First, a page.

• 2018-07
  • 2018-10
  • 2018-11
  • br Acknowledgements We would like to recognize the National


    Acknowledgements We would like to recognize the National Science Foundation Grant CMMI-0954580 for funding this research.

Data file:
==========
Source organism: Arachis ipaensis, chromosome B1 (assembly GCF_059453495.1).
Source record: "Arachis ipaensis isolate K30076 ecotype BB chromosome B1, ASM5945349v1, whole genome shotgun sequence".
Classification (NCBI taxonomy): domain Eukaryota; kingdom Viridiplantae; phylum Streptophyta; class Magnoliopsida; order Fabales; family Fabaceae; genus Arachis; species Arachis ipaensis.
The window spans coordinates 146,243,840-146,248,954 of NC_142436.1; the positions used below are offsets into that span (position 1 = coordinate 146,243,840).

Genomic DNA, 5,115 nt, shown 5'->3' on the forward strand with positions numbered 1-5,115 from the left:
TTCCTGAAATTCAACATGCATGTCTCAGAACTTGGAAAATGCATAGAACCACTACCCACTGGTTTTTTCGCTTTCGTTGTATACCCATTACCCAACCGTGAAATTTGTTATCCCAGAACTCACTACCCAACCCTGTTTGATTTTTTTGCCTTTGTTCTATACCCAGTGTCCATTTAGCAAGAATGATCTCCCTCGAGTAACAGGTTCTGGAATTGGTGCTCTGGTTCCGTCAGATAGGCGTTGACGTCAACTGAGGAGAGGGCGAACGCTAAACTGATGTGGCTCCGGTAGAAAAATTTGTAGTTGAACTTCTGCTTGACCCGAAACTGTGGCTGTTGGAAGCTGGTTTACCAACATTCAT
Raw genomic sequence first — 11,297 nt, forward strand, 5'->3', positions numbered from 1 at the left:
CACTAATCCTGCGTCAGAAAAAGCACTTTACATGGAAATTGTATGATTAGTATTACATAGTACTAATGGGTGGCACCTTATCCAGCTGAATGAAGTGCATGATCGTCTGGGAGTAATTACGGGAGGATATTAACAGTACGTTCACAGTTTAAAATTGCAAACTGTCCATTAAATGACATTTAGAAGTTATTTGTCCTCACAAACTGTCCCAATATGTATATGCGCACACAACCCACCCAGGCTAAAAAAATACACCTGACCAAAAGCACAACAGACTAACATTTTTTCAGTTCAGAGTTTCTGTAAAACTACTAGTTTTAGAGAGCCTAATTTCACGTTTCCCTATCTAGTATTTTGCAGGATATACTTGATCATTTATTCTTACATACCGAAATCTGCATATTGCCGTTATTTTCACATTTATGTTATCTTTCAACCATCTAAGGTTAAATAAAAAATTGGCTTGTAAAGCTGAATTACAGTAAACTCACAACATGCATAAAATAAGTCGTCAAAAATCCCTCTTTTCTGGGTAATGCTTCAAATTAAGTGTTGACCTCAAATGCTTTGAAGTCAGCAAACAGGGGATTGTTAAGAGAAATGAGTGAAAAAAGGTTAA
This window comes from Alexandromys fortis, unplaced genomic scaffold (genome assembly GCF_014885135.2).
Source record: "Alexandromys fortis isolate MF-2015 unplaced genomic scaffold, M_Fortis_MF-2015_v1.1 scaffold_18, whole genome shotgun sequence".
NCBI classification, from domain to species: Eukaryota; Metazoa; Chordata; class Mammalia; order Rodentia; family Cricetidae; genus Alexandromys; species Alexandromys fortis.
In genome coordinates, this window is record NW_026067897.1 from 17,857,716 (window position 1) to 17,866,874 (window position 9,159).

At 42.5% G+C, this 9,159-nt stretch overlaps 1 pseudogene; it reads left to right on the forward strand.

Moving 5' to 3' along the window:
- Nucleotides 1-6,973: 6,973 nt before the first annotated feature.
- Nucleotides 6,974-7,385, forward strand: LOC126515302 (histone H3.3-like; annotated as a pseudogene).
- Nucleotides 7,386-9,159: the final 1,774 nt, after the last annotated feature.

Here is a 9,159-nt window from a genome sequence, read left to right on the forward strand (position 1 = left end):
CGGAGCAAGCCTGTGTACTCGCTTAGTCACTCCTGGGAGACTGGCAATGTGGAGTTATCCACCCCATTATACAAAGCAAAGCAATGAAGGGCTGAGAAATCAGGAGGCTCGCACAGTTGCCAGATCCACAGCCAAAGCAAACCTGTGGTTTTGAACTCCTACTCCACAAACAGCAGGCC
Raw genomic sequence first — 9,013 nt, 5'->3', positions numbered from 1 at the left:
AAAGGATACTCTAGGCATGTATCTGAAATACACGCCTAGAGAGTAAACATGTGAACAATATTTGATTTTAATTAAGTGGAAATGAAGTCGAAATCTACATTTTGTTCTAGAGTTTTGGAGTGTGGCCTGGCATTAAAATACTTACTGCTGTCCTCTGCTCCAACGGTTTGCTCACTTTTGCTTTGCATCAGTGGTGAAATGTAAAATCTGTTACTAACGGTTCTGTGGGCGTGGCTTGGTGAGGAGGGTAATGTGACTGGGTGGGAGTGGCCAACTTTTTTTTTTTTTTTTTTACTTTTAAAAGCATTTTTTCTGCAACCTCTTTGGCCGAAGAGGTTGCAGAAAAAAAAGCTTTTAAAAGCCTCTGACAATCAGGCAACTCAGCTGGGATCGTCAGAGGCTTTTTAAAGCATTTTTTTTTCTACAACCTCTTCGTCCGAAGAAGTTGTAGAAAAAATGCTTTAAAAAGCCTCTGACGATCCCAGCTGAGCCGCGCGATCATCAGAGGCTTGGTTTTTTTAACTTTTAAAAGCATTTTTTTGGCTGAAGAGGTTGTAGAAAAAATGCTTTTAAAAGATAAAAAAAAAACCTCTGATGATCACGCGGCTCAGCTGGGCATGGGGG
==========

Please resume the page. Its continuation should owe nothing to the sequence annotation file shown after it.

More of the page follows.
Introduction The Indian government has expressed an aim to provide clean drinking water to all of its citizens (Government of India, 2002), but this target has yet to be achieved. While the percentage of people with improved access to drinking water sources has increased from 69–92% nationally from 1990 to 2010, an estimated 97 million people still rely on surface water, unprotected dug wells and springs, or water delivered by carts (WHO/UNICEF, 2012). Even among those with improved access, the 2011 census found that piped water is supplied to only 71% and 35% of urban and rural households, respectively (Census of India, 2011). Furthermore, no major city has developed the capability to provide a 24h water supply, with most supplying only 4–5h of water each day (Mckenzie and Ray, 2005). Quality of the available water in urban environments is also a concern since only 62% of the tap water supply is treated before delivery (Census of India, 2011). A survey conducted by the Society for Clean Environment (2003) found the proportion of tested water samples that were unfit for drinking to be as high as 70% in certain municipal wards of Mumbai (Sridhar, 2003). Compounding the problem of poor access and quality is the salinity of available water. There is a high reliance on groundwater resources to meet the population needs across much of the country. According to a study performed by the Central Ground Water Board, 60% of this groundwater was classified as brackish (Board, 2010). Water from these sources was characterized as having high salt content with total dissolved solids (TDS) ranging from 500ppm (ppm) to 3000ppm. This salinity exceeds the 500ppm TDS standard recommended by the Bureau of Indian Standards (BIS) for drinking water (Bureau of Indian Standards, 2012), and is indicative of poor palatability. The consumption of high salinity water may also pose adverse health effects including gastro-intestinal irritation (Bureau of Indian Standards, 2012) and the development of kidney stones (Bellizzi et al., 1999). It has been therefore hypothesized that water treatment methods that reduce levels of TDS, improving taste in the process, will experience high rates of adoption (Wright and Winter V, 2014). Since the current public infrastructure is unable to reliably deliver safe, desalinated, and uncontaminated water to homes, ache inhibitor have turned to in-home water purification. However, methods which include straining water though a cloth, boiling, or ultraviolet (UV) treatment do not address the high levels of TDS present in the water. The only commercially available in-home water treatment method currently used in urban India that can remove TDS is reverse osmosis (RO). However, in-home RO systems operate at low water recoveries (25–50% (KENT RO Systems Ltd; Hindustan Unilever Ltd, 2014)), thereby further stressing the limited resources. Conversations with Tata Chemicals Ltd (Shah, 2014)., a provider of in-home RO systems in India, informed us that there is an unmet need among consumers for an in-home desalination product that can recover more water than current in-home RO systems. To meet this need, we considered alternatives to RO such as electrodialysis (ED) (Strathmann, 2010), capacitive deionization (Oren, 2008), thermal desalination technologies and a higher recovery version of RO called closed circuit reverse osmosis (CCRO) (Efraty et al., 2011). Our evaluation informed us that ED was the technology alternative that was most ready for deployment in India. Key highlights of this evaluation are discussed in Appendix A. ED is an alternative method for desalination that can provide higher recovery and lower energy consumption compared to RO for the groundwater salinity range present in India (Wright and Winter V., 2014). This technology has been widely implemented at a larger scale for applications that include waste-water treatment, production of potable water, and salt production (Strathmann, 2010). Pilat (2001, 2003) had reported the use of ED for in-home water treatment applications along with a summary of the features of a few systems that were commercially deployed in Russia. One system was for the desalinating 3000ppm water to produce 50L/h of drinking water at 300ppm. However, the cost of the systems was not mentioned. Important technical information such as membrane area, water flow rate within the stack, and membrane specifications were also not reported which made estimating cost difficult. Since the publication of Pilat\'s work, significant advances in RO membranes have made in-home RO systems less expensive. With the reported information, it was not possible to effectively characterize the technical design and the economic feasibility of in-home ED in urban India, where the required flow rates are lower and systems needed to be more compact than the systems reported by Pilat (Pilat, 2001). Recent progress made in the process modeling of ED (Ortiz et al., 2005) also enable optimizing and characterizing in-home ED systems in a way that has not been possible before.